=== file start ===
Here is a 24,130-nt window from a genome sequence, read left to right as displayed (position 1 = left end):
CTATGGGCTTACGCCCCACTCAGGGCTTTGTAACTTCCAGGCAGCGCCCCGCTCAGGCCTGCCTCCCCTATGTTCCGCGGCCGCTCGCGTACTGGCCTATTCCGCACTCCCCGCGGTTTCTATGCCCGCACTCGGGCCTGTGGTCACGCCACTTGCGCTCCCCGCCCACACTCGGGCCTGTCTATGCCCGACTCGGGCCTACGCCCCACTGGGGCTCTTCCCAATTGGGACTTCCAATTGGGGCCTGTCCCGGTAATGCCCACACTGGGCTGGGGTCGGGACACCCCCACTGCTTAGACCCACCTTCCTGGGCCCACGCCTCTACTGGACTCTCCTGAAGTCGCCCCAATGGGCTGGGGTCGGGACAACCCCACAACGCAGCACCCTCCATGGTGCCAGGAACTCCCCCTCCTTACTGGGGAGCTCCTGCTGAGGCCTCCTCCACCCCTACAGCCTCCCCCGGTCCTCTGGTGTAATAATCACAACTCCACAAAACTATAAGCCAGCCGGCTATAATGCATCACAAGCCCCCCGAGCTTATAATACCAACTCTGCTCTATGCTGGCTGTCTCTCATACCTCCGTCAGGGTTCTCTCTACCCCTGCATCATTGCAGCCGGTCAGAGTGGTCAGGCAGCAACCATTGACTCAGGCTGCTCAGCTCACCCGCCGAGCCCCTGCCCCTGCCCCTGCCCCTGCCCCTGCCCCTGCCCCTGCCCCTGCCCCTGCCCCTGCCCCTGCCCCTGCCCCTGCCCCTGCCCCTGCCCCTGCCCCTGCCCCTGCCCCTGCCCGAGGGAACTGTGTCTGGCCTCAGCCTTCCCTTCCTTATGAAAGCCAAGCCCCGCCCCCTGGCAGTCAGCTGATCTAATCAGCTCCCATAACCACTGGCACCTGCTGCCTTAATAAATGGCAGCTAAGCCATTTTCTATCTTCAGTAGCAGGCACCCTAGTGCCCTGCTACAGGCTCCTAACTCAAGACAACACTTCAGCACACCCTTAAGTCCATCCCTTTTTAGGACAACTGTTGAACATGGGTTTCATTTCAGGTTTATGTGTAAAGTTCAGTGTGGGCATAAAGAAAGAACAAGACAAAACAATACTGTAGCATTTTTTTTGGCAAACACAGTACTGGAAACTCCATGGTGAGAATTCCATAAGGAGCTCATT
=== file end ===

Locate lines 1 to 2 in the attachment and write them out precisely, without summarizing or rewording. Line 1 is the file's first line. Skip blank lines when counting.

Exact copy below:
Here is a 24,130-nt window from a genome sequence, read left to right as displayed (position 1 = left end):
CTATGGGCTTACGCCCCACTCAGGGCTTTGTAACTTCCAGGCAGCGCCCCGCTCAGGCCTGCCTCCCCTATGTTCCGCGGCCGCTCGCGTACTGGCCTATTCCGCACTCCCCGCGGTTTCTATGCCCGCACTCGGGCCTGTGGTCACGCCACTTGCGCTCCCCGCCCACACTCGGGCCTGTCTATGCCCGACTCGGGCCTACGCCCCACTGGGGCTCTTCCCAATTGGGACTTCCAATTGGGGCCTGTCCCGGTAATGCCCACACTGGGCTGGGGTCGGGACACCCCCACTGCTTAGACCCACCTTCCTGGGCCCACGCCTCTACTGGACTCTCCTGAAGTCGCCCCAATGGGCTGGGGTCGGGACAACCCCACAACGCAGCACCCTCCATGGTGCCAGGAACTCCCCCTCCTTACTGGGGAGCTCCTGCTGAGGCCTCCTCCACCCCTACAGCCTCCCCCGGTCCTCTGGTGTAATAATCACAACTCCACAAAACTATAAGCCAGCCGGCTATAATGCATCACAAGCCCCCCGAGCTTATAATACCAACTCTGCTCTATGCTGGCTGTCTCTCATACCTCCGTCAGGGTTCTCTCTACCCCTGCATCATTGCAGCCGGTCAGAGTGGTCAGGCAGCAACCATTGACTCAGGCTGCTCAGCTCACCCGCCGAGCCCCTGCCCCTGCCCCTGCCCCTGCCCCTGCCCCTGCCCCTGCCCCTGCCCCTGCCCCTGCCCCTGCCCCTGCCCCTGCCCCTGCCCCTGCCCCTGCCCCTGCCCCTGCCCCTGCCCGAGGGAACTGTGTCTGGCCTCAGCCTTCCCTTCCTTATGAAAGCCAAGCCCCGCCCCCTGGCAGTCAGCTGATCTAATCAGCTCCCATAACCACTGGCACCTGCTGCCTTAATAAATGGCAGCTAAGCCATTTTCTATCTTCAGTAGCAGGCACCCTAGTGCCCTGCTACAGGCTCCTAACTCAAGACAACACTTCAGCACACCCTTAAGTCCATCCCTTTTTAGGACAACTGTTGAACATGGGTTTCATTTCAGGTTTATGTGTAAAGTTCAGTGTGGGCATAAAGAAAGAACAAGACAAAACAATACTGTAGCATTTTTTTTGGCAAACACAGTACTGGAAACTCCATGGTGAGAATTCCATAAGGAGCTCATT